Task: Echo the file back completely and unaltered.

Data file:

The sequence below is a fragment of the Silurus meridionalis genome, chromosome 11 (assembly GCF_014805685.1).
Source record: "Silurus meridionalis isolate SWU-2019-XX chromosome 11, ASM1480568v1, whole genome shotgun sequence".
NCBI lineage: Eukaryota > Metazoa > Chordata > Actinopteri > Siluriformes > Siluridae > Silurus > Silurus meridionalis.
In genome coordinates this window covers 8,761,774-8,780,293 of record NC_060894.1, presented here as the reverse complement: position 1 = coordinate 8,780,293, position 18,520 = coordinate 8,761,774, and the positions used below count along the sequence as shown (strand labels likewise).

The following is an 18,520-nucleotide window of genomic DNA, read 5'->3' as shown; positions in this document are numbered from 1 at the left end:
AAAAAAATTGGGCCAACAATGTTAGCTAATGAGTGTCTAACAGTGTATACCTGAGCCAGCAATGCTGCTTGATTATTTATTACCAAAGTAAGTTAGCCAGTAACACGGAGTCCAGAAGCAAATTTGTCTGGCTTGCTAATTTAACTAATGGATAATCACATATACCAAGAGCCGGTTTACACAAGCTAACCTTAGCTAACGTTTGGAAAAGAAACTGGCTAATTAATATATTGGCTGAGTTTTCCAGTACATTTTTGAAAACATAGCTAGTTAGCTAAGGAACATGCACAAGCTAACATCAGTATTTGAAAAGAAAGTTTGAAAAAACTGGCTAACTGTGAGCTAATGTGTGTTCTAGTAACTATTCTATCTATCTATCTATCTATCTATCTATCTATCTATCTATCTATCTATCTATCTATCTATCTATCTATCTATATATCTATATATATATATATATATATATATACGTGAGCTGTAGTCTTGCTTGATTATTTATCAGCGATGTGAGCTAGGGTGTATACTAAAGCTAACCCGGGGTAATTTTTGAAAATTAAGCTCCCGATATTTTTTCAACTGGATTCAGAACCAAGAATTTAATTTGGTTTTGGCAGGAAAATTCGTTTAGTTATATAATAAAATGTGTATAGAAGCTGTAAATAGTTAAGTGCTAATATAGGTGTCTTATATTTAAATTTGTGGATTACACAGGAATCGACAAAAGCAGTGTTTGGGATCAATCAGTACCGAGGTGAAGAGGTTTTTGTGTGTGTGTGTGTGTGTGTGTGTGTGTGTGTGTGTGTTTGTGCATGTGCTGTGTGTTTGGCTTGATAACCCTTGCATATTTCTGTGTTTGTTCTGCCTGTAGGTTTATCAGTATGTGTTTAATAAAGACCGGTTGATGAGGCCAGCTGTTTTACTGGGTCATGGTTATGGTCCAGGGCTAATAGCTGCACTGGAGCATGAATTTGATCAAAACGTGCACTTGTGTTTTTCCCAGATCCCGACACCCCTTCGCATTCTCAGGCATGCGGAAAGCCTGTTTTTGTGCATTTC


The sequence below is a fragment of the Silurus meridionalis genome, chromosome 11 (assembly GCF_014805685.1).
Source record: "Silurus meridionalis isolate SWU-2019-XX chromosome 11, ASM1480568v1, whole genome shotgun sequence".
NCBI lineage: Eukaryota > Metazoa > Chordata > Actinopteri > Siluriformes > Siluridae > Silurus > Silurus meridionalis.
In genome coordinates this window covers 8,761,774-8,780,293 of record NC_060894.1, presented here as the reverse complement: position 1 = coordinate 8,780,293, position 18,520 = coordinate 8,761,774, and the positions used below count along the sequence as shown (strand labels likewise).

The following is an 18,520-nucleotide window of genomic DNA, read 5'->3' as shown; positions in this document are numbered from 1 at the left end:
AAAAAAATTGGGCCAACAATGTTAGCTAATGAGTGTCTAACAGTGTATACCTGAGCCAGCAATGCTGCTTGATTATTTATTACCAAAGTAAGTTAGCCAGTAACACGGAGTCCAGAAGCAAATTTGTCTGGCTTGCTAATTTAACTAATGGATAATCACATATACCAAGAGCCGGTTTACACAAGCTAACCTTAGCTAACGTTTGGAAAAGAAACTGGCTAATTAATATATTGGCTGAGTTTTCCAGTACATTTTTGAAAACATAGCTAGTTAGCTAAGGAACATGCACAAGCTAACATCAGTATTTGAAAAGAAAGTTTGAAAAAACTGGCTAACTGTGAGCTAATGTGTGTTCTAGTAACTATTCTATCTATCTATCTATCTATCTATCTATCTATCTATCTATCTATCTATCTATCTATCTATCTATCTATCTATATATCTATATATATATATATATATATATATACGTGAGCTGTAGTCTTGCTTGATTATTTATCAGCGATGTGAGCTAGGGTGTATACTAAAGCTAACCCGGGGTAATTTTTGAAAATTAAGCTCCCGATATTTTTTCAACTGGATTCAGAACCAAGAATTTAATTTGGTTTTGGCAGGAAAATTCGTTTAGTTATATAATAAAATGTGTATAGAAGCTGTAAATAGTTAAGTGCTAATATAGGTGTCTTATATTTAAATTTGTGGATTACACAGGAATCGACAAAAGCAGTGTTTGGGATCAATCAGTACCGAGGTGAAGAGGTTTTTGTGTGTGTGTGTGTGTGTGTGTGTGTGTGTGTGTGTGTTTGTGCATGTGCTGTGTGTTTGGCTTGATAACCCTTGCATATTTCTGTGTTTGTTCTGCCTGTAGGTTTATCAGTATGTGTTTAATAAAGACCGGTTGATGAGGCCAGCTGTTTTACTGGGTCATGGTTATGGTCCAGGGCTAATAGCTGCACTGGAGCATGAATTTGATCAAAACGTGCACTTGTGTTTTTCCCAGATCCCGACACCCCTTCGCATTCTCAGGCATGCGGAAAGCCTGTTTTTGTGCATTTC